I disagree with you on this point. Fox not only attacks, it is an active advocacy for the right wing political spectum in the United States. It ignores facts it finds inconvient, it makes up facts and manipulates the news to get the results it wants (e.g. video clips of Crowds).

    CNN used to be a good unbiased news organization, before george II came to office. Now they are really a bunch of yellow journalist as evidenced by their coverage of the "Swift Boating Affair". CNN spent 99.5 percent of its coverage presenting the Swift Boat allegations and a fraction of a percent reporting the actual evidence which did not support the allegations.

    http://en.wikipedia.org/wiki/Swift_Vets_and_POWs_for_Truth#Truth_of_allegations

    "Truth of allegations
    A major part of the SBVT controversy centered on the group's testimony. The SBVT statements were accompanied by sworn affidavits, although one affiant, Al French, later admitted he had no firsthand knowledge of what he had sworn to.[55]

    The first SBVT ad was contradicted by the statements of several other veterans who observed the incidents, by the Navy's official records, and, in some instances, by the contemporaneous statements of SBVT members themselves.

    Several major newspapers were also skeptical of the SBVT allegations. For example, a New York Times news article stated, "on close examination, the accounts of Swift Boat Veterans for Truth prove to be riddled with inconsistencies."[56] Regarding the medal dispute, a Los Angeles Times editorial[57] stated, "Not limited by the conventions of our colleagues in the newsroom, we can say it outright: These charges against John Kerry are false." The editorial argued this position on the basis that "Kerry is backed by almost all those who witnessed the events in question, as well as by documentation." On August 22, 2004 The Washington Post reported: "An investigation by The Washington Post into what happened that day suggests that both sides have withheld information from the public record and provided an incomplete, and sometimes inaccurate, picture of what took place. But although Kerry's accusers have succeeded in raising doubts about his war record, they have failed to come up with sufficient evidence to prove him a liar."[58]"

    CNN is journalistic whore. They will do and say anything that gets them a rating. While they have more journalistic integrity than Fox....that ain't say much.
     
  16. Buffalo Roam Registered Senior Member

    Messages:
    16,931
    Now joe, I was born in the dark but it wasn't last night, you were once a Libertarian, yes tell us another one.

    Sorry joe, John Kerry (who served in Vietnam) didn't spend Christmas eve sitting in Cambodia on the Mekong River in 1968.....there was no way to get His boat from the lower Mekong to the point five miles into Cambodia, as He launched that mission form the Ha Tien and was on the Giang Thanh River which at no point crosses into Cambodia.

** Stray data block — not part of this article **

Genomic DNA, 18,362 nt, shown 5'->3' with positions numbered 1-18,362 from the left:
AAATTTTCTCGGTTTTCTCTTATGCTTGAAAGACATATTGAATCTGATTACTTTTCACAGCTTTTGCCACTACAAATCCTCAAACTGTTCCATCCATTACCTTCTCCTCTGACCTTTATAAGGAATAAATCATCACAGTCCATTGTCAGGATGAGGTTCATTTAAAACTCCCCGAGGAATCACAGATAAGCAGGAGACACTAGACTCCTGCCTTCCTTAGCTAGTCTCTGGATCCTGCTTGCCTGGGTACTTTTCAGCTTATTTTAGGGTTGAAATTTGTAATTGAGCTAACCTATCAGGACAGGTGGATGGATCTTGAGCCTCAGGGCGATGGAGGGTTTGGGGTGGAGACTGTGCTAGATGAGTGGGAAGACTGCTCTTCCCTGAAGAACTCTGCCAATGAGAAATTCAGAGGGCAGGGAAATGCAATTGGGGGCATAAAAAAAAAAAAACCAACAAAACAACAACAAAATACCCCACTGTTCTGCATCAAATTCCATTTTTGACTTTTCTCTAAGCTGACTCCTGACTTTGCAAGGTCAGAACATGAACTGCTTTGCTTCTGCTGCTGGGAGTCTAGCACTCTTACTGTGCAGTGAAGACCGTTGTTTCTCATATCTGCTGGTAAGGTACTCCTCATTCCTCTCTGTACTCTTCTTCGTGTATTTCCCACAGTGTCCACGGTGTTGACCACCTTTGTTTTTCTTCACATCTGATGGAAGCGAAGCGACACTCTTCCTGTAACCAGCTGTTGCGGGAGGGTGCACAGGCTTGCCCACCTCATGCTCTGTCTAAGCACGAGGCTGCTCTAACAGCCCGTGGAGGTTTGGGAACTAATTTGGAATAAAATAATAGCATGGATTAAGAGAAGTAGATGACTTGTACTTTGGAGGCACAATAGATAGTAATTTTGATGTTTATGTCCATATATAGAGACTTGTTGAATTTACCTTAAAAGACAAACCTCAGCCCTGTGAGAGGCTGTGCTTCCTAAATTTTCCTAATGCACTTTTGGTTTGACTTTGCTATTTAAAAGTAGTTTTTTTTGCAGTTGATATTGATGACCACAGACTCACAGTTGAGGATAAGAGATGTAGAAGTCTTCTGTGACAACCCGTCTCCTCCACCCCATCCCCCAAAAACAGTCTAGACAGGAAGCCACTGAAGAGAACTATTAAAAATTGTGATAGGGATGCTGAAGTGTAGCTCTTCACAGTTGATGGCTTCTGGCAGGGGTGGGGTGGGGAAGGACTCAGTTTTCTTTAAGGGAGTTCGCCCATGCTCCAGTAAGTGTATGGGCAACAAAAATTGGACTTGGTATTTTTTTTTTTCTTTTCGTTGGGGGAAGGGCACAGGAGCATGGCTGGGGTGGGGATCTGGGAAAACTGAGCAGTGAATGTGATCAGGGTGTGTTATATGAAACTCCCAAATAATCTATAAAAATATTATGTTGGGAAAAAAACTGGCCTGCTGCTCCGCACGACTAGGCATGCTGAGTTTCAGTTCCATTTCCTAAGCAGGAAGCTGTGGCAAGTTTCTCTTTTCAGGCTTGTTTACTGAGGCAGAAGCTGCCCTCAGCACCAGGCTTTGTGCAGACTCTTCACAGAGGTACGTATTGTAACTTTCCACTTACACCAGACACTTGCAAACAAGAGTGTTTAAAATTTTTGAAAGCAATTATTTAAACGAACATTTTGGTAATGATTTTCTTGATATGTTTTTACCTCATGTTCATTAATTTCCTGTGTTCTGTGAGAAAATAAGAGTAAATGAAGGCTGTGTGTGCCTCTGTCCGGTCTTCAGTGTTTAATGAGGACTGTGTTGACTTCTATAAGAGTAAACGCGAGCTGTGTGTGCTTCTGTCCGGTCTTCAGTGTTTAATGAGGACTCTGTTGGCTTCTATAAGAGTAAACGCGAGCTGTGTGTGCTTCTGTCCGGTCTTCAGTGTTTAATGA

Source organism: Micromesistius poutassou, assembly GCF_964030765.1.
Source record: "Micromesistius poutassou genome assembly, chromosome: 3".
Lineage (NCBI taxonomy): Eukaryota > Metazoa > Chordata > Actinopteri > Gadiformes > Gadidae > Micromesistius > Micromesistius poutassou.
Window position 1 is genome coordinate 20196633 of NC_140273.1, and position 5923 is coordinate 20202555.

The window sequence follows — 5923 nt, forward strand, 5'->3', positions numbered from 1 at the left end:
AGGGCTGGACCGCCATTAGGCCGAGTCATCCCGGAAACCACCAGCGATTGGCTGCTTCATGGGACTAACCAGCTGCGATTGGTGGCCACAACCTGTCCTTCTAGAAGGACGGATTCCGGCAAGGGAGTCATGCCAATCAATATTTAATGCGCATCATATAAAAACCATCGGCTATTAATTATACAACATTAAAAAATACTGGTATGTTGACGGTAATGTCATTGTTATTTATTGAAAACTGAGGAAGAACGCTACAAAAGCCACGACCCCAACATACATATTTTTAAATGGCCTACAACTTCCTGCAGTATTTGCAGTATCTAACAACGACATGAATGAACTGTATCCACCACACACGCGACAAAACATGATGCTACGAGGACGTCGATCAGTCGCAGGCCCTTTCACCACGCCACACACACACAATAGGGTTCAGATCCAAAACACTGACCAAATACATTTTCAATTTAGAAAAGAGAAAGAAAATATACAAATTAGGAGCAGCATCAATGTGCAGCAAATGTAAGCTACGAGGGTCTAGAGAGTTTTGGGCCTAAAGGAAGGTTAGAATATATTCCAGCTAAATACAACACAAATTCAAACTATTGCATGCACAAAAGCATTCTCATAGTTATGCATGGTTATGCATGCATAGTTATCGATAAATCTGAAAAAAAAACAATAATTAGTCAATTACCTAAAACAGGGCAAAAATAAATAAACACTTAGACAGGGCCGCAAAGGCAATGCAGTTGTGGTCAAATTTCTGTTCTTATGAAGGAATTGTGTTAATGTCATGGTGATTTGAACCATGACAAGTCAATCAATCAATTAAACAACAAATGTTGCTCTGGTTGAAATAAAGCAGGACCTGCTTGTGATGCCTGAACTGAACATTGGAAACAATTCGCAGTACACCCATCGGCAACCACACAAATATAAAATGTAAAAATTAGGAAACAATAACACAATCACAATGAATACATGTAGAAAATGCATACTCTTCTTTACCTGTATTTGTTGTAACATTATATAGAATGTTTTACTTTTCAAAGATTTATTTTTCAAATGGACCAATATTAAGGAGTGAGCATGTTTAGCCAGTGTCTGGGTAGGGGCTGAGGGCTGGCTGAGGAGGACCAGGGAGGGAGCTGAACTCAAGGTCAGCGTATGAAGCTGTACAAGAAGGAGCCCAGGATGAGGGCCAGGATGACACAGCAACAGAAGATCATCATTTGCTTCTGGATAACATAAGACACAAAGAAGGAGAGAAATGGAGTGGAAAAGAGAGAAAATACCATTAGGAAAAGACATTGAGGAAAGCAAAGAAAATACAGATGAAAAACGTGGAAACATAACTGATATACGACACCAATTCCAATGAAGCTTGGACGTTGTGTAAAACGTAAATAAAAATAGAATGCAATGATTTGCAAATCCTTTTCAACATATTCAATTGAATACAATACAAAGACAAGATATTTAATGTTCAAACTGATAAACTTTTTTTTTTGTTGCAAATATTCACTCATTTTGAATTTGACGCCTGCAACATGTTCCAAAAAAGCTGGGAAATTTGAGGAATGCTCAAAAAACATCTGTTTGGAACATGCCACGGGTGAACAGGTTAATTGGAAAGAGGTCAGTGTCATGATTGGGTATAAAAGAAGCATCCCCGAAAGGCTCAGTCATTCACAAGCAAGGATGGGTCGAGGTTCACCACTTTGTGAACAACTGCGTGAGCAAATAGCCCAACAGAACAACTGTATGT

Now remember, the Swiftys who call Kerry on His record are all veterans who served with Kerry, all decorated multiple time, and all served full tours, and didn't wimp out by manipulating the regulations to go home after 3 self written citations for Purple Hearts.

    So speaks the great joepistole from the seat of Democrat neutral observation.

    Now joe, I was born in the dark but it wasn't last night, you were once a Libertarian, yes tell us another one.

    joe every Libertarian, I know rip the Republicans as well as the Democrats, you have never ripped a Democrat, you have never even questioned any thing the Democrats have tried to shove down the throats of the American People, so as to your claim of once being a Liberal;

    Now joe, I was born in the dark but it wasn't last night, you were once a Libertarian, yes tell us another one, you are what was at one time was called a "Yellow Dog Democrat",

    You would vote for a "Yellow Dog on as long as He was on the Democratic Ticket" before you would every vote Vote for a Republican.
     
  17. Omega133 Aus der Dunkelheit Valued Senior Member

    Messages:
    6,281
    I read a book not too long ago called: 100 People Who Are Screwing Up America. It had alot of interesting ideas and reasons as to why we became so screwed up. The media was one of those things. He said it all started during Vietnam. A news channel sent a reporter over to the peace talks and was going to have them report said talks. However someone had a bright idea to put re-runs of I Love Lucy on instead. His reason? It will bring ratings.

    Indeed they don't.
     
  18. Omega133 Aus der Dunkelheit Valued Senior Member

    Messages:
    6,281
    But the problem is: People don't always see these limitations. And in some cases they do, but they don't care. And that is a definate problem.

    I really don't prefer either. And if you look at all the media sources, they all seem kind of bias in opinion. I mean, the local news station isn't going to sling mud, but certainly a nation known one will.
     
  19. joepistole Deacon Blues Valued Senior Member

    Messages:
    22,910
    Yes is is evident that you were born in the dark and remain in the dark. Because, all you have ever offered to support your position is ad hominem and lies...not good ground to stand on.

    Sorry joe, John Kerry (who served in Vietnam) didn't spend Christmas eve sitting in Cambodia on the Mekong River in 1968.....there was no way to get His boat from the lower Mekong to the point five miles into Cambodia, as He launched that mission form the Ha Tien and was on the Giang Thanh River which at no point crosses into Cambodia.[/QUOTE]